Testing for vector-borne pathogens in dogs: The best use of diagnostic panels - Veterinary Medicine
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Testing for vector-borne pathogens in dogs: The best use of diagnostic panels
Serologic and PCR panels can help identify infection with vector-borne disease agents. So how do you choose which panel to use?


What is the significance of a positive result?

PCR. Assuming appropriate laboratory controls are in place, a positive PCR result indicates active infection or the presence of circulating dead organisms. PCR assay results can be positive at the level of genus or species, depending on the specific DNA sequence that the primers target. Determining species may have implications with regard to treatment and prognosis, among other factors, so speciation of a positive result for a genus is important.

Serology. A positive serologic test result may indicate exposure to or active infection with a given organism or an antigenically related organism. Considering the epidemiology and pathophysiology of the organism can help determine the clinical significance of a positive result.

For example, a positive titer to B. burgdorferi in a Lyme disease-endemic area may or may not be evidence that infection is causing clinical signs. Anaplasma phagocytophilum and R. rickettsii typically cause acute disease in dogs. Persistent infection with A. phagocytophilum has been documented in experimentally infected dogs.27 Chronic infection has not been documented in naturally infected dogs, but it may occur.8,22 Chronic infection with R. rickettsii has not been documented in experimentally or naturally infected dogs, but chronic disease has been associated with exposure to another spotted fever group (SGF) Rickettsia, R. massiliae.28 Previous infection with either A. phagocytophilum or R. rickettsii may result in long-lived antibody titers.22,29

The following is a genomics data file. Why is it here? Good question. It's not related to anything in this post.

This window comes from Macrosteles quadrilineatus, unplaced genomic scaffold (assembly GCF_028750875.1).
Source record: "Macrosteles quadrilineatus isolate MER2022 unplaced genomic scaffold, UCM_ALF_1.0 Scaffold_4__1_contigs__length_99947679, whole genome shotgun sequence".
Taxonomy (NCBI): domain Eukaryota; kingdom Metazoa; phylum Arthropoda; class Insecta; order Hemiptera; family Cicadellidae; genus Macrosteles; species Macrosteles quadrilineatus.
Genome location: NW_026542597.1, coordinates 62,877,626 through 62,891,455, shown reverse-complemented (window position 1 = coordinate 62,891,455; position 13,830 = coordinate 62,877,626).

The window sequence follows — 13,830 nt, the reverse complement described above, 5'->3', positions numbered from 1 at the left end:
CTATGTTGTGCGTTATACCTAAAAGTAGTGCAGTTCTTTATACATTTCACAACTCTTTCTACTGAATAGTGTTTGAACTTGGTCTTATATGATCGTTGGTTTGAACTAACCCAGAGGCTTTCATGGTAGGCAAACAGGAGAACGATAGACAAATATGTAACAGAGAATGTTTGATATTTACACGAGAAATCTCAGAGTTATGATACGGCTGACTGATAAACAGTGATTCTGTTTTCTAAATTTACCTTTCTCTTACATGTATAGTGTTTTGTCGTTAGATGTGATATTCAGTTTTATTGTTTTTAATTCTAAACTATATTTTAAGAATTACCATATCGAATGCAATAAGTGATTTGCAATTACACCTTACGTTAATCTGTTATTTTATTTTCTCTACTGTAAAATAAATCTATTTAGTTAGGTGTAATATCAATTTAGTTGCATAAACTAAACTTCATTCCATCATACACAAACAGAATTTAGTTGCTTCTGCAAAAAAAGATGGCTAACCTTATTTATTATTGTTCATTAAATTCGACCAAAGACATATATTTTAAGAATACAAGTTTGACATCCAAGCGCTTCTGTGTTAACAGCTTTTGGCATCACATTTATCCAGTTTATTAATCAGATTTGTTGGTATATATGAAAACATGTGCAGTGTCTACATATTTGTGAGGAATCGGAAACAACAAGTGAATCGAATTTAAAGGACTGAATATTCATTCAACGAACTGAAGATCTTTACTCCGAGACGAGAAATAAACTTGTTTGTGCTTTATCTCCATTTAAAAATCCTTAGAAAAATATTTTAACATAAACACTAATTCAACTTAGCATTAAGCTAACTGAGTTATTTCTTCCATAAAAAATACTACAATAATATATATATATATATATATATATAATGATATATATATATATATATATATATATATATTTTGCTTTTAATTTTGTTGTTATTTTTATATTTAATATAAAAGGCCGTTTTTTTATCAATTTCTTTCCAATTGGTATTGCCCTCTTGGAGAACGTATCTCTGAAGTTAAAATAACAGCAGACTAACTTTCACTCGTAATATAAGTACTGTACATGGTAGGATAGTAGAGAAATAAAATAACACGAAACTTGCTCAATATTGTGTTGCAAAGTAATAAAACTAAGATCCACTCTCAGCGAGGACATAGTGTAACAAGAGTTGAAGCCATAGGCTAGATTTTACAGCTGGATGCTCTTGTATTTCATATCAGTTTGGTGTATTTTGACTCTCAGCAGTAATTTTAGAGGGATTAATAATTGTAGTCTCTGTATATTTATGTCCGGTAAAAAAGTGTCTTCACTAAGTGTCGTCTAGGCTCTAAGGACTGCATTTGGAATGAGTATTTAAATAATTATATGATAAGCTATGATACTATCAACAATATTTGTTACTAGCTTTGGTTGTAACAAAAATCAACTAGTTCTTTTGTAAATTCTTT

The clinical relevance of these observations is that if serologic test results are positive for one of these agents and clinical signs have been present for many months, coinfection with other vector-borne agents, the presence of cross-reacting antibodies, or the presence of other underlying disease should be considered as additional explanations for the clinical signs. This is particularly true if infection cannot be verified by PCR or there is inadequate response to treatment. In contrast, a positive titer to Babesia or Bartonella species or E. canis is more likely to be clinically significant in a patient with or without clinical signs because longstanding, subclinical infection is common in dogs naturally infected with these agents.7,10,12

Serologic cross-reactivity among species within a genus and among genera also affects the interpretation of a positive serologic test. For example, there is extensive serologic cross-reactivity among SFG Rickettsia. Rickettsia rickettsii is the organism used in most serologic testing for SFG Rickettsia in the United States. However, there are other species of SFG Rickettsia that infect people in the United States. It is likely that these organisms also infect dogs and induce disease.28,30 Furthermore, exposure to nonpathogenic SFG Rickettsia, some of which are common endosymbionts in ticks, may be a common cause of positive titers, particularly low and persistent titers, to R. rickettsii in dogs.31 Serologic cross-reactivity with SFG Rickettsia also appears to occur in dogs infected with Bartonella henselae.32

Cross-reactivity also occurs among other genera and species and must be considered when interpreting any positive serologic test.


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